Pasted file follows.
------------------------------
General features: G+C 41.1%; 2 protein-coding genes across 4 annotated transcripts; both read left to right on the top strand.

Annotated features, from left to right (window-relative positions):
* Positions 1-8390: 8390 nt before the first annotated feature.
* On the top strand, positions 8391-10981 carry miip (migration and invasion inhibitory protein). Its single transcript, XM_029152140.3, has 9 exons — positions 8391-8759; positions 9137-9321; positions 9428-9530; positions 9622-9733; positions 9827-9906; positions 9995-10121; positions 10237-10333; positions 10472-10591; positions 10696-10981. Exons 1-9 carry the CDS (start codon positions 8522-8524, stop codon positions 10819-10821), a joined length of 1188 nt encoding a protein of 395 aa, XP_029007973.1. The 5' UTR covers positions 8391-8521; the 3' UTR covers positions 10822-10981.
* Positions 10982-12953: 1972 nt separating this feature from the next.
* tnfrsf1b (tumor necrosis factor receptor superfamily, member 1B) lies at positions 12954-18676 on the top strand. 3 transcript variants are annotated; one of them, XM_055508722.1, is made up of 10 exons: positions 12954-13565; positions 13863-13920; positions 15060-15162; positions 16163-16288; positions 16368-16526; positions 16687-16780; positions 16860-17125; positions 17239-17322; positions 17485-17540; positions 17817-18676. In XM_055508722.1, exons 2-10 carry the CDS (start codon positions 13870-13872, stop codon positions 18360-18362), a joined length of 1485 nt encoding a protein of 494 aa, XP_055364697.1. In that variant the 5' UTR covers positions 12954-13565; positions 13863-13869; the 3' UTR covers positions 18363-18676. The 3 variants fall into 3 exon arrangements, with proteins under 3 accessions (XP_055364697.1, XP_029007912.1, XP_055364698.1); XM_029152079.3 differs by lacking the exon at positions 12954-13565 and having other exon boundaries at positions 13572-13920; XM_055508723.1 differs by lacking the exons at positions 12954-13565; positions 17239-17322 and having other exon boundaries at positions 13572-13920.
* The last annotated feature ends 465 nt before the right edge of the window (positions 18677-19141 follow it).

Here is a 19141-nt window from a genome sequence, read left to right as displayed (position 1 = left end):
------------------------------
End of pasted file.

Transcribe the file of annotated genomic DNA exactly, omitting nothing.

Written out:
General features: G+C 41.1%; 2 protein-coding genes across 4 annotated transcripts; both read left to right on the top strand.

Annotated features, from left to right (window-relative positions):
* Positions 1-8390: 8390 nt before the first annotated feature.
* On the top strand, positions 8391-10981 carry miip (migration and invasion inhibitory protein). Its single transcript, XM_029152140.3, has 9 exons — positions 8391-8759; positions 9137-9321; positions 9428-9530; positions 9622-9733; positions 9827-9906; positions 9995-10121; positions 10237-10333; positions 10472-10591; positions 10696-10981. Exons 1-9 carry the CDS (start codon positions 8522-8524, stop codon positions 10819-10821), a joined length of 1188 nt encoding a protein of 395 aa, XP_029007973.1. The 5' UTR covers positions 8391-8521; the 3' UTR covers positions 10822-10981.
* Positions 10982-12953: 1972 nt separating this feature from the next.
* tnfrsf1b (tumor necrosis factor receptor superfamily, member 1B) lies at positions 12954-18676 on the top strand. 3 transcript variants are annotated; one of them, XM_055508722.1, is made up of 10 exons: positions 12954-13565; positions 13863-13920; positions 15060-15162; positions 16163-16288; positions 16368-16526; positions 16687-16780; positions 16860-17125; positions 17239-17322; positions 17485-17540; positions 17817-18676. In XM_055508722.1, exons 2-10 carry the CDS (start codon positions 13870-13872, stop codon positions 18360-18362), a joined length of 1485 nt encoding a protein of 494 aa, XP_055364697.1. In that variant the 5' UTR covers positions 12954-13565; positions 13863-13869; the 3' UTR covers positions 18363-18676. The 3 variants fall into 3 exon arrangements, with proteins under 3 accessions (XP_055364697.1, XP_029007912.1, XP_055364698.1); XM_029152079.3 differs by lacking the exon at positions 12954-13565 and having other exon boundaries at positions 13572-13920; XM_055508723.1 differs by lacking the exons at positions 12954-13565; positions 17239-17322 and having other exon boundaries at positions 13572-13920.
* The last annotated feature ends 465 nt before the right edge of the window (positions 18677-19141 follow it).

Here is a 19141-nt window from a genome sequence, read left to right as displayed (position 1 = left end):